This book is listed as “medical suspense.” Yes there is medicine, and yes there is some suspense, but the real meat of the novel is in the drama. When I think suspense, I think thriller. When I think thriller, it is often packed full of action, ending chapters with so many cliff-hanger moments you can’t decide whether to throw the book across the room or keep reading because you… just… can’t… stop. The Art of Forgetting seems to have forgotten (see what I did there. 😉 ) that it is a medical suspense novel, spending more time with drama and romance than medical and suspense. This, however, is not a bad thing, because the romance is delightfully well crafted. In most suspense novels, it is the “suspense” (go figure) that keeps the reader going, but here it is the romance and character interactions that make the book unforgettable. However, have no fear. This is a medical suspense novel, and when the suspense eventually arrives, it is well punctuated and contrasted with the drama that you almost fall off your chair,heart screaming in your chest, fingers twitching, not wanting to put the book down. The better part of the book is very drama intensive which really plays into the thrill when things start happening to the characters the reader has learned to love through said dramatic excursions.

Once the thrills start coming and plot start to thicken, it keeps getting thicker and thicker until the soupy concoction before you is impossible to stir by hand. “At least it can’t get any worse.” That may be a fine thought, and though it doesn’t start raining in The Art of Forgetting when the reader starts thinking this, things certainly get worse. All at once, the world comes crashing down, and because the reader is so invested in the story and the character by the time this happens, it can almost bring tears to your eyes. Once the high of world-crashing is over, the book pulls you through an intense mood setting scenario. The very air you breath while taking in the words will be filled with the emotions of the moment, and a lump will rise in your throat with every crafted phrase.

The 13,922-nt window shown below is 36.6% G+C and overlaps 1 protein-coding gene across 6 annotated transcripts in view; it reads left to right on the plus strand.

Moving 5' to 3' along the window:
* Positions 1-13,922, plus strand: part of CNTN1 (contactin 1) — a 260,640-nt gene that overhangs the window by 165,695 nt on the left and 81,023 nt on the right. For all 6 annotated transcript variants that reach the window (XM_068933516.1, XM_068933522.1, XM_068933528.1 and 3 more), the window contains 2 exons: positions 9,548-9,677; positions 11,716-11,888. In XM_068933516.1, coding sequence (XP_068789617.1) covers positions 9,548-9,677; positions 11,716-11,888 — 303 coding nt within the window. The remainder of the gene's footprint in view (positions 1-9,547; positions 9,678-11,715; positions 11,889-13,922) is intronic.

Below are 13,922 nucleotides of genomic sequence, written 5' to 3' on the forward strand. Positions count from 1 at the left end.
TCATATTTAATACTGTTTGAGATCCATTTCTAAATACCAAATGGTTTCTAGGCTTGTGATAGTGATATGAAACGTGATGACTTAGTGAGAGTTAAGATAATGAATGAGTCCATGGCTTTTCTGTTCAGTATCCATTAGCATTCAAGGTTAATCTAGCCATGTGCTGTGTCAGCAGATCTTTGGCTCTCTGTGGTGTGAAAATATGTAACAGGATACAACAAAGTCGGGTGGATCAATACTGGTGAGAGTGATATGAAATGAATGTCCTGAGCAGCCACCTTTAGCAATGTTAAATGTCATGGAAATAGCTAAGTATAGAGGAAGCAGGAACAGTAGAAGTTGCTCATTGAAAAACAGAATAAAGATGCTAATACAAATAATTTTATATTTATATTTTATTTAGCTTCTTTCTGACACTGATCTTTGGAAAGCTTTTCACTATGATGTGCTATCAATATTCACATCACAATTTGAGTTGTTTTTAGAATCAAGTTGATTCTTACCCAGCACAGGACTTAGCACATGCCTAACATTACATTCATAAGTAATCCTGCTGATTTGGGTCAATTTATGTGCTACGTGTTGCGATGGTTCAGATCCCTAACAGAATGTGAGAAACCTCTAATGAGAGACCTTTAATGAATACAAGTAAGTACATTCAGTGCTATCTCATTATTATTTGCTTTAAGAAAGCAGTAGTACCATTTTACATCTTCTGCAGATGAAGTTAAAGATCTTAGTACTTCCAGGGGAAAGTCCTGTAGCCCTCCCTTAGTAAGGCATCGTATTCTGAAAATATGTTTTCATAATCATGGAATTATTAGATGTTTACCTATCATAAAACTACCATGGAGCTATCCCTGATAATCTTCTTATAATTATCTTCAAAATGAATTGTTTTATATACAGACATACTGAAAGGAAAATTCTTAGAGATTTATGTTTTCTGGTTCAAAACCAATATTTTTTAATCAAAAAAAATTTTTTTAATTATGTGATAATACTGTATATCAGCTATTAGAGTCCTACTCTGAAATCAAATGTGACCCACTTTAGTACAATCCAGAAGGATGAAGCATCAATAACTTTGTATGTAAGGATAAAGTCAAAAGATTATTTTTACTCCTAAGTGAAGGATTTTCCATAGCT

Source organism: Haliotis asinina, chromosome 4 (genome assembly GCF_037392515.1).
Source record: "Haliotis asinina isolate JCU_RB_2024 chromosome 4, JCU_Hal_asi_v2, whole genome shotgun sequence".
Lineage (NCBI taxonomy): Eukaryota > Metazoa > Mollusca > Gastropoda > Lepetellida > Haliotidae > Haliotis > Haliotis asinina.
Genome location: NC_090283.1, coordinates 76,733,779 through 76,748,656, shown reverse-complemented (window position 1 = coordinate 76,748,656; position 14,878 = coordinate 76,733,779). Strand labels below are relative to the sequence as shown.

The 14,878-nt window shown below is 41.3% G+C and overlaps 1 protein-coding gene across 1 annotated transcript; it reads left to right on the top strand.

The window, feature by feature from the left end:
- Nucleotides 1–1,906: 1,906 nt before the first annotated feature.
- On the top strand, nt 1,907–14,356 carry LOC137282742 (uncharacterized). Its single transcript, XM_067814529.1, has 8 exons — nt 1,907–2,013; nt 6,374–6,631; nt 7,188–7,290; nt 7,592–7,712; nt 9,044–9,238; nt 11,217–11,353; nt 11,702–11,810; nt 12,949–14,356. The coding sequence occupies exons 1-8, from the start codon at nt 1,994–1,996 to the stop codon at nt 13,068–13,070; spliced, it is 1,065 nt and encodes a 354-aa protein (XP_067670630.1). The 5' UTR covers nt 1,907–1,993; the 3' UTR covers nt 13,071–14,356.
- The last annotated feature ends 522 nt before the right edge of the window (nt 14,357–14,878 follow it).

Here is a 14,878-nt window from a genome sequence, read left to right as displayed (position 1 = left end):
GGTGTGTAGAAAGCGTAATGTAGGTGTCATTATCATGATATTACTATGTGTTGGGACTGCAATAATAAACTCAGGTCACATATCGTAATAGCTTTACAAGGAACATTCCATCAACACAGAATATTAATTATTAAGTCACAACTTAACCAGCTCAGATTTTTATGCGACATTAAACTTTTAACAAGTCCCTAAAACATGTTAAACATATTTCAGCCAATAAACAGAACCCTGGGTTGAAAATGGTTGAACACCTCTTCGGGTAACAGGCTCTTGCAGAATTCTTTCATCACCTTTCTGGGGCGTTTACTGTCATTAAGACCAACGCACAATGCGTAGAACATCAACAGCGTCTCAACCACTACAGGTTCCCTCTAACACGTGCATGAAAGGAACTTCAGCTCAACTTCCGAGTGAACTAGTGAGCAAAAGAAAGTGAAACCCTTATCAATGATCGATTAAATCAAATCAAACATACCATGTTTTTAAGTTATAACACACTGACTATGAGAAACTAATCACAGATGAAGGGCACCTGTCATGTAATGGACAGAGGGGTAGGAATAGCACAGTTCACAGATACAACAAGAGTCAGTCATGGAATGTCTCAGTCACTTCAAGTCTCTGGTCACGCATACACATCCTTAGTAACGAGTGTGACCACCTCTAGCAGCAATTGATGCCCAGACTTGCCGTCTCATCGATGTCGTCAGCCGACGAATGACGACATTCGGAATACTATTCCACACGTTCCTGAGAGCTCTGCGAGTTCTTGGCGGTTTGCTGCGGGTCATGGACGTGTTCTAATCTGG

The Bad:

With a book this good, the biggest problem was its length. It is not novella length, but it is not incredibly long either. Though this is not necessarily a problem, I felt like this book could have been even stronger with more building up before the climax. A few times I was thrown for a loop for some scenes completely skipped over, presumable to keep things moving/save time. The question is, why would you want to save time in something this good?

Though there were some back-story elements, and they were well done, I would have loved to see more. A lot more. If Lloyd Copeland is supposedly fighting off the family curse of early-onset-dementia, it would have been good to see more of this battle. The main facts are there, and the reader is not left questioning the motivations of Dr. Copeland, but we could have been drawn into the story more by a greater focus being given to Dr. Copeland’s past. I liked how character focused the books started out, and there was the odd scene thrown in for flavour, but once the plot gets going, the focus is taken off of the characters in favour of the “bigger picture.” I loved the characters, loved their development, cared for them, and because of this I would have loved to see more. The plot was good, but the characters are what sells this book, so more about them would be a huge plus.

Conclusion:

The Art of Forgetting was an unexpectedly good read. I liked the cover art, the synopsis, and the prologue draws the reader right in. I had little knowledge of what to expect going in, and coming out the other end, I will not soon forget the magic in these pages. The plot is great, the characters and better, and the dialogue is wonderfully believable. If you like good drama, suspense, and characters that will make you laugh one moment and cry the next, this book is for you.

Where you can find it:

Amazon (COM) (CA) (CO.UK)